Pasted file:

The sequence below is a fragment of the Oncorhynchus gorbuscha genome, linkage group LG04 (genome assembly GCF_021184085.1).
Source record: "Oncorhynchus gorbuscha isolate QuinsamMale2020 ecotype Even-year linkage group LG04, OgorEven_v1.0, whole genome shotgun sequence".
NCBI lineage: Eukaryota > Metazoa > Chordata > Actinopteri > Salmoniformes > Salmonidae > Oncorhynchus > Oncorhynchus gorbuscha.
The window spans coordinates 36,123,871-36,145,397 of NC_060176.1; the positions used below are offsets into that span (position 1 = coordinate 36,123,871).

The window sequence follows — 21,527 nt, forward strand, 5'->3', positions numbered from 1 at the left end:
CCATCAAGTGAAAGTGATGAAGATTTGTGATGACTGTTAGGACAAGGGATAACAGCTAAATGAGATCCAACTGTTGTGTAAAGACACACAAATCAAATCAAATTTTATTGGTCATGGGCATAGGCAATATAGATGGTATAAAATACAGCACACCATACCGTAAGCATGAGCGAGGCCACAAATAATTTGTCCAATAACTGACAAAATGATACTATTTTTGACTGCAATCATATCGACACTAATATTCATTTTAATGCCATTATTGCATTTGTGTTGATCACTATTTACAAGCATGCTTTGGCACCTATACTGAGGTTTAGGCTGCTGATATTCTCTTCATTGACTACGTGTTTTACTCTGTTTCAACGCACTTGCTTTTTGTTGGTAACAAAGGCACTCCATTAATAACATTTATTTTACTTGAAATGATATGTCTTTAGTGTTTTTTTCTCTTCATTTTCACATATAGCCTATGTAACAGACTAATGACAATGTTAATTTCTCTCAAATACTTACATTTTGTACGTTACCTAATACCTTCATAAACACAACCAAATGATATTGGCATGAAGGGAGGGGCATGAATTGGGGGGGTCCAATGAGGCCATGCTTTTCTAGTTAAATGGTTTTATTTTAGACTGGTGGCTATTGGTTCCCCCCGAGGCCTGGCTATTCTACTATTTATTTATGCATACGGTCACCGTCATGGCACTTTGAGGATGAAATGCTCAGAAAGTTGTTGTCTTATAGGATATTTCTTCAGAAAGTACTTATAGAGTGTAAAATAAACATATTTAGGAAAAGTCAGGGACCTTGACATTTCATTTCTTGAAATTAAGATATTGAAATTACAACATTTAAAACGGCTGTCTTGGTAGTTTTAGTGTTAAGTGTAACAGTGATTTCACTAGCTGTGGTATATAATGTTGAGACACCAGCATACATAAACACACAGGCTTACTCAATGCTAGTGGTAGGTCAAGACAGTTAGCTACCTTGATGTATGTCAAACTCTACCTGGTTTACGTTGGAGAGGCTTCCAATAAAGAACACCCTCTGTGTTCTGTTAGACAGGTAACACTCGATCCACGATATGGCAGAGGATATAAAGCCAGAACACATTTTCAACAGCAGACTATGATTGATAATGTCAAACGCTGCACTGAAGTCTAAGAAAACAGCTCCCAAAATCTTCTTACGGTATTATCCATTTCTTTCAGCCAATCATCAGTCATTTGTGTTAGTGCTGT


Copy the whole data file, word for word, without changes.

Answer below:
The sequence below is a fragment of the Oncorhynchus gorbuscha genome, linkage group LG04 (genome assembly GCF_021184085.1).
Source record: "Oncorhynchus gorbuscha isolate QuinsamMale2020 ecotype Even-year linkage group LG04, OgorEven_v1.0, whole genome shotgun sequence".
NCBI lineage: Eukaryota > Metazoa > Chordata > Actinopteri > Salmoniformes > Salmonidae > Oncorhynchus > Oncorhynchus gorbuscha.
The window spans coordinates 36,123,871-36,145,397 of NC_060176.1; the positions used below are offsets into that span (position 1 = coordinate 36,123,871).

The window sequence follows — 21,527 nt, forward strand, 5'->3', positions numbered from 1 at the left end:
CCATCAAGTGAAAGTGATGAAGATTTGTGATGACTGTTAGGACAAGGGATAACAGCTAAATGAGATCCAACTGTTGTGTAAAGACACACAAATCAAATCAAATTTTATTGGTCATGGGCATAGGCAATATAGATGGTATAAAATACAGCACACCATACCGTAAGCATGAGCGAGGCCACAAATAATTTGTCCAATAACTGACAAAATGATACTATTTTTGACTGCAATCATATCGACACTAATATTCATTTTAATGCCATTATTGCATTTGTGTTGATCACTATTTACAAGCATGCTTTGGCACCTATACTGAGGTTTAGGCTGCTGATATTCTCTTCATTGACTACGTGTTTTACTCTGTTTCAACGCACTTGCTTTTTGTTGGTAACAAAGGCACTCCATTAATAACATTTATTTTACTTGAAATGATATGTCTTTAGTGTTTTTTTCTCTTCATTTTCACATATAGCCTATGTAACAGACTAATGACAATGTTAATTTCTCTCAAATACTTACATTTTGTACGTTACCTAATACCTTCATAAACACAACCAAATGATATTGGCATGAAGGGAGGGGCATGAATTGGGGGGGTCCAATGAGGCCATGCTTTTCTAGTTAAATGGTTTTATTTTAGACTGGTGGCTATTGGTTCCCCCCGAGGCCTGGCTATTCTACTATTTATTTATGCATACGGTCACCGTCATGGCACTTTGAGGATGAAATGCTCAGAAAGTTGTTGTCTTATAGGATATTTCTTCAGAAAGTACTTATAGAGTGTAAAATAAACATATTTAGGAAAAGTCAGGGACCTTGACATTTCATTTCTTGAAATTAAGATATTGAAATTACAACATTTAAAACGGCTGTCTTGGTAGTTTTAGTGTTAAGTGTAACAGTGATTTCACTAGCTGTGGTATATAATGTTGAGACACCAGCATACATAAACACACAGGCTTACTCAATGCTAGTGGTAGGTCAAGACAGTTAGCTACCTTGATGTATGTCAAACTCTACCTGGTTTACGTTGGAGAGGCTTCCAATAAAGAACACCCTCTGTGTTCTGTTAGACAGGTAACACTCGATCCACGATATGGCAGAGGATATAAAGCCAGAACACATTTTCAACAGCAGACTATGATTGATAATGTCAAACGCTGCACTGAAGTCTAAGAAAACAGCTCCCAAAATCTTCTTACGGTATTATCCATTTCTTTCAGCCAATCATCAGTCATTTGTGTTAGTGCTGT